Can you do a test on strength and corrosion resistance with nuts and bolts or metal anything in general. I want to see if you could show the difference with 316 stainless, 304 stainless, steel and galvanized. Preferably with fasteners. We all buy nuts and bolts. But I don’t know the value in stainless 316 vs 304 to be honest.

  • Michael J. Caboose
    Michael J. Caboose   1 months ago

    1) I love your videos!! This is the kind of content people should see more of :)2) I am interested in the standard deviations for these tests. Were some fasteners more consistent in performance than others? How much confidence can we have in the results we've seen? Introducing statistics to quantitative tests like these can tell us a great deal more about these fasteners and their quality.3) Graph/chart of performance (lb force) per cost, perhaps?Just some ideas to mull over :)

  • Paul Z
    Paul Z   1 months ago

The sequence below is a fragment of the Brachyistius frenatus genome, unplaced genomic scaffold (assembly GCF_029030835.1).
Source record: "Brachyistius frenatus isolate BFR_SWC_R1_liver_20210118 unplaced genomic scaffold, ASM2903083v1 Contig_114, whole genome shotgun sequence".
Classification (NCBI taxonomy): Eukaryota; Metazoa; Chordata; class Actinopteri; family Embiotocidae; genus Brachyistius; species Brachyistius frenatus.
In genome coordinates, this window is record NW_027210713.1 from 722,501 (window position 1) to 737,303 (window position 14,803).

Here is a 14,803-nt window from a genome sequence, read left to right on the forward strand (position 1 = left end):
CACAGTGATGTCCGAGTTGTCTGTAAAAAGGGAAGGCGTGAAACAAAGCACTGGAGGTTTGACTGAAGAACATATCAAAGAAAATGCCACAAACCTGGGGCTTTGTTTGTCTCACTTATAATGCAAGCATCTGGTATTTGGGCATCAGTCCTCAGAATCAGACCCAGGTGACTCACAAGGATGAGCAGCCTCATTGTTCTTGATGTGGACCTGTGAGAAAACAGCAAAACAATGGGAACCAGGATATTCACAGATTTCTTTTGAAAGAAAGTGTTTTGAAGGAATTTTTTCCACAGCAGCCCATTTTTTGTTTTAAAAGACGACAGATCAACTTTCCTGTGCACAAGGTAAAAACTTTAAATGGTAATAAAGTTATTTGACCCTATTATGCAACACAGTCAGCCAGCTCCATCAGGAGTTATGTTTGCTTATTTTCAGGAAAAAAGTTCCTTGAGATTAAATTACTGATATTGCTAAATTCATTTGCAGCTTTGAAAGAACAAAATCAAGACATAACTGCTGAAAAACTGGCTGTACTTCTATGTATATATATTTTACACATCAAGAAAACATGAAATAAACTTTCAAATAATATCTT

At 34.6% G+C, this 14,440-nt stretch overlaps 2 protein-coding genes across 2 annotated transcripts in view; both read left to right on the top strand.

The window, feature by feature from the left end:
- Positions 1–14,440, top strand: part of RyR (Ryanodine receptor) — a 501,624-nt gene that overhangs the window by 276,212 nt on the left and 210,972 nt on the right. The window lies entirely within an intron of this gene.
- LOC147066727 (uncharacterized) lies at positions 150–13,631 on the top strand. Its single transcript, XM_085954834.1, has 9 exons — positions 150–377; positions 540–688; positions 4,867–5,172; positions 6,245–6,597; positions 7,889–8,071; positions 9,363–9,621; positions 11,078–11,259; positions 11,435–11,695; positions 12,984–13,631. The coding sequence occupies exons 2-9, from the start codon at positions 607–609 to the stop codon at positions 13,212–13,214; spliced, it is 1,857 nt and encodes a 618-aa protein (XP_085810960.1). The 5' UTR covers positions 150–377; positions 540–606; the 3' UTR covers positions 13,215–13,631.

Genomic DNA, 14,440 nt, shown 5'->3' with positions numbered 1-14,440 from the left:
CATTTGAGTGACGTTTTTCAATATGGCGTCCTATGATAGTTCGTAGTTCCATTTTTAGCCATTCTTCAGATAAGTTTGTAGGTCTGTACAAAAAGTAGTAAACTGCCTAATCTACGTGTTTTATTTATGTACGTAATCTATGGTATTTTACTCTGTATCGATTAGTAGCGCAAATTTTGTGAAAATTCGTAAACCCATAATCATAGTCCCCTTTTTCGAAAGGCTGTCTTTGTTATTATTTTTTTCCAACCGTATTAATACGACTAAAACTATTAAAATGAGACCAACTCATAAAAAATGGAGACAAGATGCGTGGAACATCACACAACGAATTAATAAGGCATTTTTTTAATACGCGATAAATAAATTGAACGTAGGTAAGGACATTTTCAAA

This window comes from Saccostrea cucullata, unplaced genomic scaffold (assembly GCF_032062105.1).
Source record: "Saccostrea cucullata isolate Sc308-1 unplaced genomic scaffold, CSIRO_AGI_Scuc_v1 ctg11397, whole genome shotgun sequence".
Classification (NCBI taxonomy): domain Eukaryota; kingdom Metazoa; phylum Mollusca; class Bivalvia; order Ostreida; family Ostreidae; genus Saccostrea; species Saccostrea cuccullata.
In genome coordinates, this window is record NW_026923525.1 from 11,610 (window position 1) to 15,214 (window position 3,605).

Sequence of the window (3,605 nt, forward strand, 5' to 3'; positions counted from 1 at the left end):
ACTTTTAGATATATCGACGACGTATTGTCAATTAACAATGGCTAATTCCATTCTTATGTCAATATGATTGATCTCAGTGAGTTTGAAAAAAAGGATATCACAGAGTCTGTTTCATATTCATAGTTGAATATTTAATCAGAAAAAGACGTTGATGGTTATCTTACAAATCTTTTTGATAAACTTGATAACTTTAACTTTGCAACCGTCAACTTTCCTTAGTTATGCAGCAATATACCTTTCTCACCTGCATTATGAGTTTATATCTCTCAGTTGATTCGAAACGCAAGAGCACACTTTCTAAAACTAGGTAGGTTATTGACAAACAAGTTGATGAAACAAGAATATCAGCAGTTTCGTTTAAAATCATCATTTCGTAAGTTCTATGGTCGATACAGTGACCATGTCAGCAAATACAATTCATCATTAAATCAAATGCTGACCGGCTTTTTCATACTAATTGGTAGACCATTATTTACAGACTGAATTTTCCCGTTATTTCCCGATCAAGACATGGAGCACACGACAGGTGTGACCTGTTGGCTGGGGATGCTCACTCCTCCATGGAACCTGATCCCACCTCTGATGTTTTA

how about stainless steel nails or screws ?

  • Macks Power
    Macks Power   1 months ago

    This is some very useful information, but it doesn't necessarily mean one type is better or worse, just different.Learning the limitations and benefits means you can customize use, make things more efficient etc.For example, when laminating boards I'll usually use screws on the ends, top and bottom, then quickly run back over the beam with a pneumatic framing nailer.The screws prevent withdrawal at the edges. If separation doesn't start in the field, well, it can't start in the middle.The nails in the middle are cheaper, faster, and I don't have to worry about separation because of the screws.One of the nails I started using recently seems to have a glue on the shank which is heated and activated when driven in with a pneumatic nailer. I guess we'll see if it helps in a few decades.

  • Tetra Digm
    Tetra Digm   1 months ago

    thats ALOT of variance in your nails. you need to run this test again, but not use some shit tier home depot 5$ a box nails, and use QUALITY nails. the level of variance between nails of the same type here is disgusting.